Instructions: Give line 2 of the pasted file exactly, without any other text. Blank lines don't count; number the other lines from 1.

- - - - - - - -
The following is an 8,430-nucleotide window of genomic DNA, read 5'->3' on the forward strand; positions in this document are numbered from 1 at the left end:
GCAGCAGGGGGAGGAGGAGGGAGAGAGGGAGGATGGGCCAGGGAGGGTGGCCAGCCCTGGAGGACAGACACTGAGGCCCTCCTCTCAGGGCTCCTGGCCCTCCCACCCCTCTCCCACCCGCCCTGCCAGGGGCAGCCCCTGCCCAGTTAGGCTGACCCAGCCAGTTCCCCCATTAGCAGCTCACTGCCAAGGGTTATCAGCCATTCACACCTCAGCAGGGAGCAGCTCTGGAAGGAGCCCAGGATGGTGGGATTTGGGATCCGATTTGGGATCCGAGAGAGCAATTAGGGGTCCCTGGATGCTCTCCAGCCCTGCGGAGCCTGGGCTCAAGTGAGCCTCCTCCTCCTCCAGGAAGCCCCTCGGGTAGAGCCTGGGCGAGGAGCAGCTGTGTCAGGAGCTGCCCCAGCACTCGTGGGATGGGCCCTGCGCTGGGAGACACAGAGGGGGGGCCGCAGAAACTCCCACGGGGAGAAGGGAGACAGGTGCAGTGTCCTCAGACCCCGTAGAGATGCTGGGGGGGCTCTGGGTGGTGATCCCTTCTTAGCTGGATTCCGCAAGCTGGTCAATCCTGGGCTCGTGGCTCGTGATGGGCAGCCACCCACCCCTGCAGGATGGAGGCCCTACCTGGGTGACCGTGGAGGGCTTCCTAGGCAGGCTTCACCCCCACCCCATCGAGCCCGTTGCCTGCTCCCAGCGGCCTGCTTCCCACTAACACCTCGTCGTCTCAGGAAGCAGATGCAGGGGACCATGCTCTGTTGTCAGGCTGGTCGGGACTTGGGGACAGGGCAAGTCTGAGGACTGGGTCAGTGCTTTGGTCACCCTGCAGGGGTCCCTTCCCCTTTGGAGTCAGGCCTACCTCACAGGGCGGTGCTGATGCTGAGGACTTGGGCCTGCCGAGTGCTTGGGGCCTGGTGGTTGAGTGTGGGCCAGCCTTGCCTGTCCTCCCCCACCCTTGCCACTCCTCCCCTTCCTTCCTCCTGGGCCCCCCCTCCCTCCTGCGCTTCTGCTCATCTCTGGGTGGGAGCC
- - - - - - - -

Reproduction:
GCAGCAGGGGGAGGAGGAGGGAGAGAGGGAGGATGGGCCAGGGAGGGTGGCCAGCCCTGGAGGACAGACACTGAGGCCCTCCTCTCAGGGCTCCTGGCCCTCCCACCCCTCTCCCACCCGCCCTGCCAGGGGCAGCCCCTGCCCAGTTAGGCTGACCCAGCCAGTTCCCCCATTAGCAGCTCACTGCCAAGGGTTATCAGCCATTCACACCTCAGCAGGGAGCAGCTCTGGAAGGAGCCCAGGATGGTGGGATTTGGGATCCGATTTGGGATCCGAGAGAGCAATTAGGGGTCCCTGGATGCTCTCCAGCCCTGCGGAGCCTGGGCTCAAGTGAGCCTCCTCCTCCTCCAGGAAGCCCCTCGGGTAGAGCCTGGGCGAGGAGCAGCTGTGTCAGGAGCTGCCCCAGCACTCGTGGGATGGGCCCTGCGCTGGGAGACACAGAGGGGGGGCCGCAGAAACTCCCACGGGGAGAAGGGAGACAGGTGCAGTGTCCTCAGACCCCGTAGAGATGCTGGGGGGGCTCTGGGTGGTGATCCCTTCTTAGCTGGATTCCGCAAGCTGGTCAATCCTGGGCTCGTGGCTCGTGATGGGCAGCCACCCACCCCTGCAGGATGGAGGCCCTACCTGGGTGACCGTGGAGGGCTTCCTAGGCAGGCTTCACCCCCACCCCATCGAGCCCGTTGCCTGCTCCCAGCGGCCTGCTTCCCACTAACACCTCGTCGTCTCAGGAAGCAGATGCAGGGGACCATGCTCTGTTGTCAGGCTGGTCGGGACTTGGGGACAGGGCAAGTCTGAGGACTGGGTCAGTGCTTTGGTCACCCTGCAGGGGTCCCTTCCCCTTTGGAGTCAGGCCTACCTCACAGGGCGGTGCTGATGCTGAGGACTTGGGCCTGCCGAGTGCTTGGGGCCTGGTGGTTGAGTGTGGGCCAGCCTTGCCTGTCCTCCCCCACCCTTGCCACTCCTCCCCTTCCTTCCTCCTGGGCCCCCCCTCCCTCCTGCGCTTCTGCTCATCTCTGGGTGGGAGCC